Like "Freakonomics," this book over-relies on a catchy phrase as a substitute for a thorough exploration of the concepts and issues. The list of concerns includes:
1. Vague definition of the term "supercrunching." Is it "super" because the author wants us to think all statistics are super, or (what I had hoped) is there something about the type of statistics to which he refers that are in fact different from statistics in decision making for the last 40 years? All the talk of large datasets implies that supercrunching is a matter of size, but then why does the very first example of regression involve a model that has only 2 predictors? No need for large data sets for this kind of a model, right? Unless the effect size is tiny, but then, what good is the model? Tell us how things really are new and different now.
2. The book reads like a list of (mostly internet) companies and how fabulous and smart they are for using statistics. Actuarial science has been around for many, many years and again we see little discussion of how the actuarial tradition has become more available outside of the insurance industry. The whole book seems more like a stream of consciousness than an organized conceptual framework about the emergence of statistics as a guide to commercial, medical, and policy making over time.
3. While perhaps an excellent lawyer and professor, the author makes so many misleading or inaccurate remarks about statistics that it could be difficult for someone with a statistics background to enjoy the book. For example, regression is discussed as a technique that is different from the "randomized test," when in fact the randomized test is a design, and the regression (more commonly the "general linear model," including regression, analysis of variance, linear and structural modeling) is the inferential statistical technique used to evaluate the results of the test design. Early in the book, the author talks about how amazing regression is, and then gives and example of how a bank evaluates probability of future actions on the phone based on past behaviors on the phone. This very first example after introducing regression does not involve regression as a prediction technique, but rather actuarial base rates! In fact, I found it very disappointing that actuarial science, probability, and Bayes' theorem (all at least as relevant to data-driven decision-making as the randomized trial) were given so little attention in the book.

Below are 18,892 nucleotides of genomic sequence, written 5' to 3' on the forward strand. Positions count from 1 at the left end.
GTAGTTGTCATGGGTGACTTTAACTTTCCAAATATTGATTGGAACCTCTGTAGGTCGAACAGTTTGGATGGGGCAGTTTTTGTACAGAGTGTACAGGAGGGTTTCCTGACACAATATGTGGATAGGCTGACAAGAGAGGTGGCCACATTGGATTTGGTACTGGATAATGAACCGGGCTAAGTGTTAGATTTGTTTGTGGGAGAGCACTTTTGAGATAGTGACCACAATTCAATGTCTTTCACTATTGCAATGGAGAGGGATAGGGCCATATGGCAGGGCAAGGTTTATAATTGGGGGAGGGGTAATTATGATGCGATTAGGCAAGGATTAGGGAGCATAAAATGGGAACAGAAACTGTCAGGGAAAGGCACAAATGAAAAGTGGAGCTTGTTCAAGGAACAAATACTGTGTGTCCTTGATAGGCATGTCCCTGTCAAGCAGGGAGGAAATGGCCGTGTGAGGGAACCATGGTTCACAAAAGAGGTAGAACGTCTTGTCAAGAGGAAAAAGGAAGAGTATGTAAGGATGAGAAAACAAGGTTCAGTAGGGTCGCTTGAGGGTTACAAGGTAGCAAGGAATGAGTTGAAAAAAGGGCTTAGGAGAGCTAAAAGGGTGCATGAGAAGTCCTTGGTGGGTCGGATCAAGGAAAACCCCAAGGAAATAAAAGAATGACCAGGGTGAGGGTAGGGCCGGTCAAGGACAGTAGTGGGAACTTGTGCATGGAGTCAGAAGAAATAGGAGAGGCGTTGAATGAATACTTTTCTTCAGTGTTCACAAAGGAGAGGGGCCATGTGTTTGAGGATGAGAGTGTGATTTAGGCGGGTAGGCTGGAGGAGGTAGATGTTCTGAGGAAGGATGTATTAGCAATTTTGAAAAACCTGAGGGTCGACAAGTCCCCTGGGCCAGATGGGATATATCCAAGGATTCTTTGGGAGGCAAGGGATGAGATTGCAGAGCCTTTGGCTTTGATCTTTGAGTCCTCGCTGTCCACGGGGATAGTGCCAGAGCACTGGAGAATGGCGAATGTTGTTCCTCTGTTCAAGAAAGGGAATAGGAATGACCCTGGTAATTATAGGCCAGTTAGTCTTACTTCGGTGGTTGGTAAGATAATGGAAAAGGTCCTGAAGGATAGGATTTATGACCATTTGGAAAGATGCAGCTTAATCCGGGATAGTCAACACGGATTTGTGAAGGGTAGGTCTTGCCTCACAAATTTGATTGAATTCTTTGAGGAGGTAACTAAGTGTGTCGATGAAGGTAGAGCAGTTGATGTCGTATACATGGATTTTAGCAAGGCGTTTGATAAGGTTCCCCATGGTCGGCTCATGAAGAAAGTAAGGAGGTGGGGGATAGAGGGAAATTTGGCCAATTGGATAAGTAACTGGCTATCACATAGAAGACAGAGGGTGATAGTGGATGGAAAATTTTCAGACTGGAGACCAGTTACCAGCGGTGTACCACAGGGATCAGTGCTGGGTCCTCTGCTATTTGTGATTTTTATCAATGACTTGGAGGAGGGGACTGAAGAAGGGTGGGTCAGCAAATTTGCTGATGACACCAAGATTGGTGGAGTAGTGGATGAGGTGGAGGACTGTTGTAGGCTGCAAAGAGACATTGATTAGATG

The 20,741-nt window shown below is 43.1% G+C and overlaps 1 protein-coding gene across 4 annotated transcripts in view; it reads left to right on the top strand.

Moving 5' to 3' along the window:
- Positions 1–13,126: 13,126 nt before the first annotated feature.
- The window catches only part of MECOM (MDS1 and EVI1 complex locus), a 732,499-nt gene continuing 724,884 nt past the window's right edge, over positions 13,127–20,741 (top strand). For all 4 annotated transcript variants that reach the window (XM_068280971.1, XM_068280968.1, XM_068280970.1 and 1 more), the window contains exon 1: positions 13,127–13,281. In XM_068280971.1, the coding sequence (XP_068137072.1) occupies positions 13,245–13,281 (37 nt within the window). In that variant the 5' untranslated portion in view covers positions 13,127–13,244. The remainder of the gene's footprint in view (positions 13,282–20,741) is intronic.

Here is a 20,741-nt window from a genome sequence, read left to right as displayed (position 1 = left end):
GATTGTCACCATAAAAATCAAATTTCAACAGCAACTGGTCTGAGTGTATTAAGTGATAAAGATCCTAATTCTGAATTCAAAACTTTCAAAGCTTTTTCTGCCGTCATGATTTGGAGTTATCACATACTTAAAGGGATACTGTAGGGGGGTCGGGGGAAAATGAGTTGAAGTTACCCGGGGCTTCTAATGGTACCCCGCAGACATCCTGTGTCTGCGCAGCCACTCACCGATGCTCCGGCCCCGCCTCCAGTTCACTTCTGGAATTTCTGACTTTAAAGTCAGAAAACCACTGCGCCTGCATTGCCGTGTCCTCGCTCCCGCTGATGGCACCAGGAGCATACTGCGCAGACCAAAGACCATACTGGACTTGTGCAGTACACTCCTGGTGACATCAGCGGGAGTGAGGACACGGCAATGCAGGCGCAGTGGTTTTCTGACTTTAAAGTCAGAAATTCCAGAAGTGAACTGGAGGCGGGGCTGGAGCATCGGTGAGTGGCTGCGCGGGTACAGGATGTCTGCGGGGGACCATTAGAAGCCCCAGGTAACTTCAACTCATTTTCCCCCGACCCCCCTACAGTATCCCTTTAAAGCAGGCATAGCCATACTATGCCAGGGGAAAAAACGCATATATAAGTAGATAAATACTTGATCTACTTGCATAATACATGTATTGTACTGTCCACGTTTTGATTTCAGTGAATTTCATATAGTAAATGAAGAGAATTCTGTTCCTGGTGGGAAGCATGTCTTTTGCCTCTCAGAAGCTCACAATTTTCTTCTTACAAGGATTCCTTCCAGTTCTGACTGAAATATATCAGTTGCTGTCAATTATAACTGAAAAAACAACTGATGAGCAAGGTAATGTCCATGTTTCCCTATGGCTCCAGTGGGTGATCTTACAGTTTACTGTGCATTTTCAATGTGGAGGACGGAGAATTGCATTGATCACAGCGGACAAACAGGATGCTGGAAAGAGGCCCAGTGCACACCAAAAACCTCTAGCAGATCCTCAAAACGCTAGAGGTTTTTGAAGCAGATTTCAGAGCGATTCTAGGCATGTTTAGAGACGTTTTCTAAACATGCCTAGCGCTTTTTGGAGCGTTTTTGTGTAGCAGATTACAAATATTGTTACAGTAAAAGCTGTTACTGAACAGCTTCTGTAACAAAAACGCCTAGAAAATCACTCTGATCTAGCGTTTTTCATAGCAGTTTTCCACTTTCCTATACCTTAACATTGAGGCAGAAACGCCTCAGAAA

4. Finally, the great irony--and part of the "this book is so bad I have to finish it" quality--is that the author writes in an incredibly intuitive manner. The book is full of cognitively biased representation of the topic, owing mainly to "availability" heuristics, for example, the authors' excessive attention to the work of his friends, his roommates, his enemies, his daughter, or the companies he shops from. Better scholarship (or at least more rational) would have involved an initial sampling of all the relevant examples and final selection of the ones that would best illustrate the concepts (which I never really understood--see points 1 and 2). As other reviewers have pointed out, there is also "confirmatory bias" all over the place (presenting only the facts that fit with one's idea)--why aren't the counter arguments and counter-evidence better presented? The author must know that people buying a book on statistics will actually be smart enough to weigh the different sides of an issue. Like I said, I read to the end just to see if there was a "punch line" where the author confesses about his unapologetically intuitive approach to writing--that the book was a joke on the reader.
I would recommend this only to people who know very little about statistics and are unaware how companies like amazon.com use statistics to improve business. Such readers will be impressed. For everyone else...there are so many better books out there. Paul Meehl would be super-disappointed in this work.